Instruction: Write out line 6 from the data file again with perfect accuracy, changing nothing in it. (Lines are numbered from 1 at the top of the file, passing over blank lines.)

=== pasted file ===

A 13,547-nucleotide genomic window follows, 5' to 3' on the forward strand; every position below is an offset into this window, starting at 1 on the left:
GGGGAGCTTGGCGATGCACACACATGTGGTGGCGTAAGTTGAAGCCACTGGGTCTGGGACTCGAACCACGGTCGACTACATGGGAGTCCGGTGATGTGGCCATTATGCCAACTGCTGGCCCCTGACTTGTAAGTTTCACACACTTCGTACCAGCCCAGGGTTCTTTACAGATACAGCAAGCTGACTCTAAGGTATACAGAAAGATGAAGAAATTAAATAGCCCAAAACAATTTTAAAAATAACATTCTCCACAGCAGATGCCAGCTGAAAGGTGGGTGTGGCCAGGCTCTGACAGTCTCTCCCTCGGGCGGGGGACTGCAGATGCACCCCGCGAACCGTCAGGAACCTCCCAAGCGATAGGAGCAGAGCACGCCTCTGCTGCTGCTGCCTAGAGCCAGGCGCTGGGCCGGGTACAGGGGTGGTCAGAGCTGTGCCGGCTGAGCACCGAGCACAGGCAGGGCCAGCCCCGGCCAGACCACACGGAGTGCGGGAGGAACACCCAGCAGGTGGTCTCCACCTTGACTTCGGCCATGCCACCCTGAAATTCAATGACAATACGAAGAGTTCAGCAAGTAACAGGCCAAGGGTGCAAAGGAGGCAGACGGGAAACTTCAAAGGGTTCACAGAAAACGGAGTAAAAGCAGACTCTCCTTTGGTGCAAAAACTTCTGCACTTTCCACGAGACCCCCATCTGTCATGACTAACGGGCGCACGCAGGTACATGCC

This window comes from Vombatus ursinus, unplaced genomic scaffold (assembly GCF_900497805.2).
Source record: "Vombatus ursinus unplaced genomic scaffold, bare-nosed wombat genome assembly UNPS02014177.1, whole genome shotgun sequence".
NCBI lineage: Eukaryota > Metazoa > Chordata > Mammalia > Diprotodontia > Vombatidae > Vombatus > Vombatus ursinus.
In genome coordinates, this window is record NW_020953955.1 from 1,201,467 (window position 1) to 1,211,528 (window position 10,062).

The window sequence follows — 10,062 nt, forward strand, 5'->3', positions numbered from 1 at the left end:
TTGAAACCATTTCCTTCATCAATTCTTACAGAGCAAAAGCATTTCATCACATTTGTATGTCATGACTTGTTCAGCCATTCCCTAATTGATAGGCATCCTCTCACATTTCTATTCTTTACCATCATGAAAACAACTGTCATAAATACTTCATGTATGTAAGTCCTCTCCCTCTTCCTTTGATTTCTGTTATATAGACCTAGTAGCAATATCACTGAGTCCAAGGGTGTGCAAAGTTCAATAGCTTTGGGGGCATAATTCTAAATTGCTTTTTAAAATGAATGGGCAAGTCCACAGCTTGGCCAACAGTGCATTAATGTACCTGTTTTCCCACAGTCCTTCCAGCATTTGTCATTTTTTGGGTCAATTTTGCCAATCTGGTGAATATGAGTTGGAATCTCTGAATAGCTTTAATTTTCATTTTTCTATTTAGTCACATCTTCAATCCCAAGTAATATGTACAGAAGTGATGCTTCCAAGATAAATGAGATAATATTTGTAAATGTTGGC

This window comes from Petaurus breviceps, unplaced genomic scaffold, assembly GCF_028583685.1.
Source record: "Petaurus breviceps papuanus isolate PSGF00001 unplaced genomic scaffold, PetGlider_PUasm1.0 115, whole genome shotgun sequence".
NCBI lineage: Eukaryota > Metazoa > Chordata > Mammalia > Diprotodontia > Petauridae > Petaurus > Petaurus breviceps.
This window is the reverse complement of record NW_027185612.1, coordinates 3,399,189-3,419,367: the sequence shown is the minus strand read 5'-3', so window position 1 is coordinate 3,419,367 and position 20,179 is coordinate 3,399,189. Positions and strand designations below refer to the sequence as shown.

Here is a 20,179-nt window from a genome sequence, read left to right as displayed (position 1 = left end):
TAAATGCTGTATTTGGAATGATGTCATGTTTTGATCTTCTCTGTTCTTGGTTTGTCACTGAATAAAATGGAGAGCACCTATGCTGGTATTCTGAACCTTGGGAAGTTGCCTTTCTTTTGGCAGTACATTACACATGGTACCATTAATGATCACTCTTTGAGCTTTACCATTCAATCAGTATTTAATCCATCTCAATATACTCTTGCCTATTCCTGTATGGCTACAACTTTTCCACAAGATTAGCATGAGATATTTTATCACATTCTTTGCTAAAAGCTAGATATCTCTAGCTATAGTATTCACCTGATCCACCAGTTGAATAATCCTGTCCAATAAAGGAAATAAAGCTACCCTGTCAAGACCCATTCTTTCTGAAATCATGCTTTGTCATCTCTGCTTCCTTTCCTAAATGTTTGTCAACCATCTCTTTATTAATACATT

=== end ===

In genome coordinates, this window is record NW_020953955.1 from 1,201,467 (window position 1) to 1,211,528 (window position 10,062).